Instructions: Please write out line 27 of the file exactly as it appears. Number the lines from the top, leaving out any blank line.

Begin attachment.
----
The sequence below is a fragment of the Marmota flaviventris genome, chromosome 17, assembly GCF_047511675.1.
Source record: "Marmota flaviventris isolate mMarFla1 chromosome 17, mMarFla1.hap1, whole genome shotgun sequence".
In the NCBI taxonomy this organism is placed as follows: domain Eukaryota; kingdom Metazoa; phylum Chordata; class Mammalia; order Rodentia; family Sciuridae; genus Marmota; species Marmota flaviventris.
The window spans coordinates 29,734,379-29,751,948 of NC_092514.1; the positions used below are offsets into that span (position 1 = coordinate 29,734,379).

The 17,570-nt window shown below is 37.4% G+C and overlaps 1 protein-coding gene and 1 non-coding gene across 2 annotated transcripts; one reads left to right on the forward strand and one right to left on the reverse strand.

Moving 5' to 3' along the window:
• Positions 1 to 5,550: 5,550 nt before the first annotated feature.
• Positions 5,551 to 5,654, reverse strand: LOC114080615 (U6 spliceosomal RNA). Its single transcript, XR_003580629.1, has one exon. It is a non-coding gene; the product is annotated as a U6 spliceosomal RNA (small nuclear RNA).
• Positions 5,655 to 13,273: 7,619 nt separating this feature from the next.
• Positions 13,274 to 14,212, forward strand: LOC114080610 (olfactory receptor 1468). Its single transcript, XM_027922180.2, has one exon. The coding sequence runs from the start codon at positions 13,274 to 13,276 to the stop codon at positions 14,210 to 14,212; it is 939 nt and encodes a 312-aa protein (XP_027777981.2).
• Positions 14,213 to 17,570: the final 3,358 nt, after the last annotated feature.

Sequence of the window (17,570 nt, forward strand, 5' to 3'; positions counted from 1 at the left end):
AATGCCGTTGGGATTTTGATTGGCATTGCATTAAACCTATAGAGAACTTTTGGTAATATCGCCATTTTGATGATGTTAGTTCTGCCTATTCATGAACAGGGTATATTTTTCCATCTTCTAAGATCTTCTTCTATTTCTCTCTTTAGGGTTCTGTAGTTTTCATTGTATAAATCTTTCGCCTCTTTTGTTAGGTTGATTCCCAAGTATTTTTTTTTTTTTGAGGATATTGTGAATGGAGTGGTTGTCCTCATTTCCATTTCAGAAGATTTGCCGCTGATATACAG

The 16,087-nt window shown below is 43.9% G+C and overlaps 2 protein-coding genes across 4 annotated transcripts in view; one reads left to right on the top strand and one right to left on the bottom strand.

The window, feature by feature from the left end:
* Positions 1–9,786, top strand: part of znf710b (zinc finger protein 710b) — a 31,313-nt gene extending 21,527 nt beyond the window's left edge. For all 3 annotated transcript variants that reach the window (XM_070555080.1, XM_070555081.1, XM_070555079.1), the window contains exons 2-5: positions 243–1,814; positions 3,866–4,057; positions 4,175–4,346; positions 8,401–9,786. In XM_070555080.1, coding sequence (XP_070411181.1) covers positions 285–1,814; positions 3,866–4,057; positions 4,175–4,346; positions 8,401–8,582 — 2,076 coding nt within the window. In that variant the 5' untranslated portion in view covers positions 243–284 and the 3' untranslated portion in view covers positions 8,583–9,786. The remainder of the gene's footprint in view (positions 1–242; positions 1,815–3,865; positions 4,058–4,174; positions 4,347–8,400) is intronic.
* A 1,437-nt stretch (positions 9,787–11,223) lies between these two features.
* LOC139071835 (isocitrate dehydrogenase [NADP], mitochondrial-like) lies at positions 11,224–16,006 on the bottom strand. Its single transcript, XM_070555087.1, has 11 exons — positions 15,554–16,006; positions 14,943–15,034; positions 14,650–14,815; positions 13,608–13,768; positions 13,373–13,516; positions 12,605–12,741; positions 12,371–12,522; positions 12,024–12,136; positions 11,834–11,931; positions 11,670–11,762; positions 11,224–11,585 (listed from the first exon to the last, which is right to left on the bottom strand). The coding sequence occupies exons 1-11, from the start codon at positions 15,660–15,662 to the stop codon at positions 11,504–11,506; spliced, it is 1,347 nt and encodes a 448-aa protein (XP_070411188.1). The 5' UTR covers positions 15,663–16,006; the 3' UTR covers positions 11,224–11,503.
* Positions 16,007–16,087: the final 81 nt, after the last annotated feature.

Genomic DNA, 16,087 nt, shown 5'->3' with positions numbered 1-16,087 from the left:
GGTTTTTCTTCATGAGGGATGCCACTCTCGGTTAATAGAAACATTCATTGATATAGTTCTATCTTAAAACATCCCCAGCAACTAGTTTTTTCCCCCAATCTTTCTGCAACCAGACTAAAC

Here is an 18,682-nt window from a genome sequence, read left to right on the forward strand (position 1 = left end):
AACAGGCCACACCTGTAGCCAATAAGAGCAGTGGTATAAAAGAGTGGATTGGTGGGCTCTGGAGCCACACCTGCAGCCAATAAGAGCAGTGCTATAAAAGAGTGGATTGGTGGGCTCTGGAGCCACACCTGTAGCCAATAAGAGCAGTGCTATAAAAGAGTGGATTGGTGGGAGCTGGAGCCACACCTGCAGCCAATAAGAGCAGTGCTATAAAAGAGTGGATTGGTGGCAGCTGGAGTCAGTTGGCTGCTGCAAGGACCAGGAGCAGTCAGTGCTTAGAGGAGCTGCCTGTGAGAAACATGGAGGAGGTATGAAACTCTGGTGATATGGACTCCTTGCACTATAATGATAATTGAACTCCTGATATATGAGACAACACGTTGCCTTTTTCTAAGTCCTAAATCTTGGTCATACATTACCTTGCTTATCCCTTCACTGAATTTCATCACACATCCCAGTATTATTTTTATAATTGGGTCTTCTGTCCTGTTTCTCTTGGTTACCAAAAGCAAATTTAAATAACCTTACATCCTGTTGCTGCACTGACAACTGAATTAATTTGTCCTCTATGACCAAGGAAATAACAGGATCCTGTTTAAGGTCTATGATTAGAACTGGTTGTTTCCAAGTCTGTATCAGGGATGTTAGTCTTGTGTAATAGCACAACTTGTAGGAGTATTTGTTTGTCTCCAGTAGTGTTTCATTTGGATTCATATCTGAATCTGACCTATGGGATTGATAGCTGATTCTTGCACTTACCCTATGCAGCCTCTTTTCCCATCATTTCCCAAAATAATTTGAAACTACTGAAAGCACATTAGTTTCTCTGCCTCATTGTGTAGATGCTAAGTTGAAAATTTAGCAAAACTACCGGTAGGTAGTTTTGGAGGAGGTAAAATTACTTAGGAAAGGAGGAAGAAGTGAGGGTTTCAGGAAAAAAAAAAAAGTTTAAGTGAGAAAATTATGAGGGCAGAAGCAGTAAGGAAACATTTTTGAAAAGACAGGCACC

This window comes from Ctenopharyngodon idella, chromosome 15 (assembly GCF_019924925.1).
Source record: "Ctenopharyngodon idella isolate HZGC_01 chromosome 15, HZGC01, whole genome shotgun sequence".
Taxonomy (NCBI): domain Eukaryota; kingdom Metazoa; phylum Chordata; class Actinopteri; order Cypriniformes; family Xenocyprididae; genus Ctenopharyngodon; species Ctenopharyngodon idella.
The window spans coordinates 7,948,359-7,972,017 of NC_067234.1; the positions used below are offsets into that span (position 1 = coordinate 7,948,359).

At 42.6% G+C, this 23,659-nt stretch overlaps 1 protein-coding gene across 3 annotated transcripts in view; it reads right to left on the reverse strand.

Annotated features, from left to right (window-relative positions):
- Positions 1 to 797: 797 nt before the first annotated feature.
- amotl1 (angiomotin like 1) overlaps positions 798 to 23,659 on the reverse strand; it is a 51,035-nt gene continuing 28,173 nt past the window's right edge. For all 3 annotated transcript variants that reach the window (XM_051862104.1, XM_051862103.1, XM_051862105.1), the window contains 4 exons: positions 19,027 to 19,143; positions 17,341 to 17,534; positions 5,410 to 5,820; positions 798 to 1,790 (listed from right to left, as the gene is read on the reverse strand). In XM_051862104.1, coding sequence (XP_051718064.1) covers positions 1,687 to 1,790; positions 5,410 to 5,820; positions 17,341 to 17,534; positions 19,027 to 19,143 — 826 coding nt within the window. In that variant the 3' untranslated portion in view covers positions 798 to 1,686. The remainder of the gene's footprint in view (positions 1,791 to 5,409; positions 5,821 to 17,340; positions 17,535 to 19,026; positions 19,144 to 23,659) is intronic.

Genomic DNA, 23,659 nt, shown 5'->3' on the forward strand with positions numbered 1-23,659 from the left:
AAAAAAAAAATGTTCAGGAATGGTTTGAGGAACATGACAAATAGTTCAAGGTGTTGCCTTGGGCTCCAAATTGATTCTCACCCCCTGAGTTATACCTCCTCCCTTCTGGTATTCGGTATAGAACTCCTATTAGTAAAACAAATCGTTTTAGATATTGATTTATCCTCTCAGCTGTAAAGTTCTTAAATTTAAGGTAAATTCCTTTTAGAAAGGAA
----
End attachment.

The window spans coordinates 7,948,359-7,972,017 of NC_067234.1; the positions used below are offsets into that span (position 1 = coordinate 7,948,359).